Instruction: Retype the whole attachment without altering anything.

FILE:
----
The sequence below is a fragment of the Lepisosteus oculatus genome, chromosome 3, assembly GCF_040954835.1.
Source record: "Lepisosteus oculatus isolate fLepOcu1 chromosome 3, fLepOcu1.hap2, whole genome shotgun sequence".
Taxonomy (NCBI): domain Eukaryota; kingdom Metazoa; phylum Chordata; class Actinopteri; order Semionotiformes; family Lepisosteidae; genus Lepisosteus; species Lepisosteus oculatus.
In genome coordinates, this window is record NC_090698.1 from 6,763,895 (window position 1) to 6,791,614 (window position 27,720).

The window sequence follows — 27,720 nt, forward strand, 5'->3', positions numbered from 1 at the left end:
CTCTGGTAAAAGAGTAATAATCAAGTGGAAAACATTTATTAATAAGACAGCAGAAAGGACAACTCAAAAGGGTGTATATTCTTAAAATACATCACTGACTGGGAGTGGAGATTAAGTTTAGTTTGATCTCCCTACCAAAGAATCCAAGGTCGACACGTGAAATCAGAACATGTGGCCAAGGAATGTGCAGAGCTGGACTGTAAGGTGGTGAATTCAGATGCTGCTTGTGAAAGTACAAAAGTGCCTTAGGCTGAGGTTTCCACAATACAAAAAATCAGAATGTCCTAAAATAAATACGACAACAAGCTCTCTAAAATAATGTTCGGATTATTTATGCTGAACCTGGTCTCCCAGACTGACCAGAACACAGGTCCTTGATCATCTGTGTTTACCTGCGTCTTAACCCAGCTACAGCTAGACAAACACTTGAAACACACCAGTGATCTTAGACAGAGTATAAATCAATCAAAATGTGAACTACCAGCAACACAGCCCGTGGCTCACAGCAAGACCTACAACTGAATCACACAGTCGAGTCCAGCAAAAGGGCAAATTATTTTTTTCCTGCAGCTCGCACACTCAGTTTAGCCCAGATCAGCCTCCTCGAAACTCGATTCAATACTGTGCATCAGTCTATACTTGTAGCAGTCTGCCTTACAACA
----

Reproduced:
The sequence below is a fragment of the Lepisosteus oculatus genome, chromosome 3, assembly GCF_040954835.1.
Source record: "Lepisosteus oculatus isolate fLepOcu1 chromosome 3, fLepOcu1.hap2, whole genome shotgun sequence".
Taxonomy (NCBI): domain Eukaryota; kingdom Metazoa; phylum Chordata; class Actinopteri; order Semionotiformes; family Lepisosteidae; genus Lepisosteus; species Lepisosteus oculatus.
In genome coordinates, this window is record NC_090698.1 from 6,763,895 (window position 1) to 6,791,614 (window position 27,720).

The window sequence follows — 27,720 nt, forward strand, 5'->3', positions numbered from 1 at the left end:
CTCTGGTAAAAGAGTAATAATCAAGTGGAAAACATTTATTAATAAGACAGCAGAAAGGACAACTCAAAAGGGTGTATATTCTTAAAATACATCACTGACTGGGAGTGGAGATTAAGTTTAGTTTGATCTCCCTACCAAAGAATCCAAGGTCGACACGTGAAATCAGAACATGTGGCCAAGGAATGTGCAGAGCTGGACTGTAAGGTGGTGAATTCAGATGCTGCTTGTGAAAGTACAAAAGTGCCTTAGGCTGAGGTTTCCACAATACAAAAAATCAGAATGTCCTAAAATAAATACGACAACAAGCTCTCTAAAATAATGTTCGGATTATTTATGCTGAACCTGGTCTCCCAGACTGACCAGAACACAGGTCCTTGATCATCTGTGTTTACCTGCGTCTTAACCCAGCTACAGCTAGACAAACACTTGAAACACACCAGTGATCTTAGACAGAGTATAAATCAATCAAAATGTGAACTACCAGCAACACAGCCCGTGGCTCACAGCAAGACCTACAACTGAATCACACAGTCGAGTCCAGCAAAAGGGCAAATTATTTTTTTCCTGCAGCTCGCACACTCAGTTTAGCCCAGATCAGCCTCCTCGAAACTCGATTCAATACTGTGCATCAGTCTATACTTGTAGCAGTCTGCCTTACAACA